very good news and this was welcomed by the investors mostly and turkish media which has been suffering for the last three months is now performing its strongest level against the u.s. dollar gaining one point seven percent at least it today of course these are not the only topics that that we can count as a positive development between washington and ancora we have been seeing that these two countries have been exchanging information over jamaal. case in a very firmly diplomatic way plus we see that turkey and u.s. has has come to an agreement over. northeastern syria and turkey and u.s. have begun their joint patrols so this week is actually again for ankara in terms of bettering the relations with the united states sri lanka's ousted prime minister is told al-jazeera democracy in the country is under threat rania with promising or
is refusing to quit even though he was fired last week by president mouth about a citizen that has been replaced with me in the rajapaksa a two time president who's accused of a power grab but it's worth more from colombo. for the past week run away from a single has refused to leave the prime minister's official residence here in the capital it's become a symbol of legitimacy he tells me after being fired by the president in what critics are calling a constitutional two day the thirty three london democracy in the last presidential election parliament religion we came forward on the basis that parliament is supreme that the president must act according to the because of parliament the nineteenth amendment to the constitution was drafted on that basis now what has happened is the president is trying to override the power of the parliament present my for a palace or a say in a swore in mahinda rajapakse as the new prime minister last friday. rajapaksa was
president for two terms and scrapped term limits in twenty fourteen to try and stay in power but then lost the election he called a year later rajapaksa says he's got enough support in parliament to confirm his position but m.p.'s can't vote because presidents are saying or a suspended parliament why the delay you think in recalling palm and what they have in the number where the number because of parliament initially thought you think if you go all the normal you have the numbers here. with we hear a lot of talk about persuading m.p.'s to join rajapaksa side how might they be persuaded what are you what are you hearing about what's going on with our founding member the ministry ships and some money the speaker has warned of the risk of a bloodbath if this is allowed to continue do you share those views of the speaker that there can be an r.p.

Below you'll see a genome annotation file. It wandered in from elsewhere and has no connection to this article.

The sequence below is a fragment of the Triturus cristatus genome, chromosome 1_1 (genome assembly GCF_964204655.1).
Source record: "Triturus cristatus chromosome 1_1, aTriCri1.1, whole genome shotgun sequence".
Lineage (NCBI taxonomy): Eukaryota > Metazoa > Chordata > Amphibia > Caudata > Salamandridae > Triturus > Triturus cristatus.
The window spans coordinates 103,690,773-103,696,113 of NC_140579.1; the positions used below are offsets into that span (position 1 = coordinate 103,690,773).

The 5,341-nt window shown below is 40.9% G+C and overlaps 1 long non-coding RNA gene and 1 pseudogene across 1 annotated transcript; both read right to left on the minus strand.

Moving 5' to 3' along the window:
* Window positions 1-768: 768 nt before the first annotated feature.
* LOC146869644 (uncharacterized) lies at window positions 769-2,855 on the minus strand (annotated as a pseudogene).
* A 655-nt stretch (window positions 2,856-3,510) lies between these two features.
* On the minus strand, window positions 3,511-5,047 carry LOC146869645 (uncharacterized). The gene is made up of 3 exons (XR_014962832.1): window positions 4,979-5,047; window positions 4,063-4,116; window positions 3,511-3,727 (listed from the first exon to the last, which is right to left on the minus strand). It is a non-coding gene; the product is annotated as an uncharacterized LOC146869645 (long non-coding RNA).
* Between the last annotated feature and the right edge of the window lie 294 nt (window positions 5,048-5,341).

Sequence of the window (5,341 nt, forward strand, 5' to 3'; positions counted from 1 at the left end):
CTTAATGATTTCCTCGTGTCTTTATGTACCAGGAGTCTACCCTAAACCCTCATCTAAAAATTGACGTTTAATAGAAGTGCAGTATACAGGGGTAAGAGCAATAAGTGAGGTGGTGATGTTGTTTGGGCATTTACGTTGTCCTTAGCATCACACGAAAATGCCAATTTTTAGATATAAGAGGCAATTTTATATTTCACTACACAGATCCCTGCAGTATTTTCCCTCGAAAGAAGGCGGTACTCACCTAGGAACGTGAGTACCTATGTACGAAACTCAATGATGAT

because people are getting the two granted by the rewarded parliament democracy we why we are quite a different set up and all of sudden we find even worth two thousand forty. defending a principle and the fact that the made during the war. in two thousand and fifteen to a poor democracy and if you lead them down their gloves to be i and a singer says it's that desire to uphold democracy that's brought him support from a wide a section of society than just his traditional support base when parliament is recalled prime minister wickramasinghe says he'll leave his official residence here at temple trees to go and vote until then he's staying put. colomba. dozens of palestinians have been injured during another weekly round of demonstrations at the border fence with israel they've been protesting every friday since march thirtieth and more than two hundred palestinians have been killed by israeli forces since them demonstrators have been calling for the right to return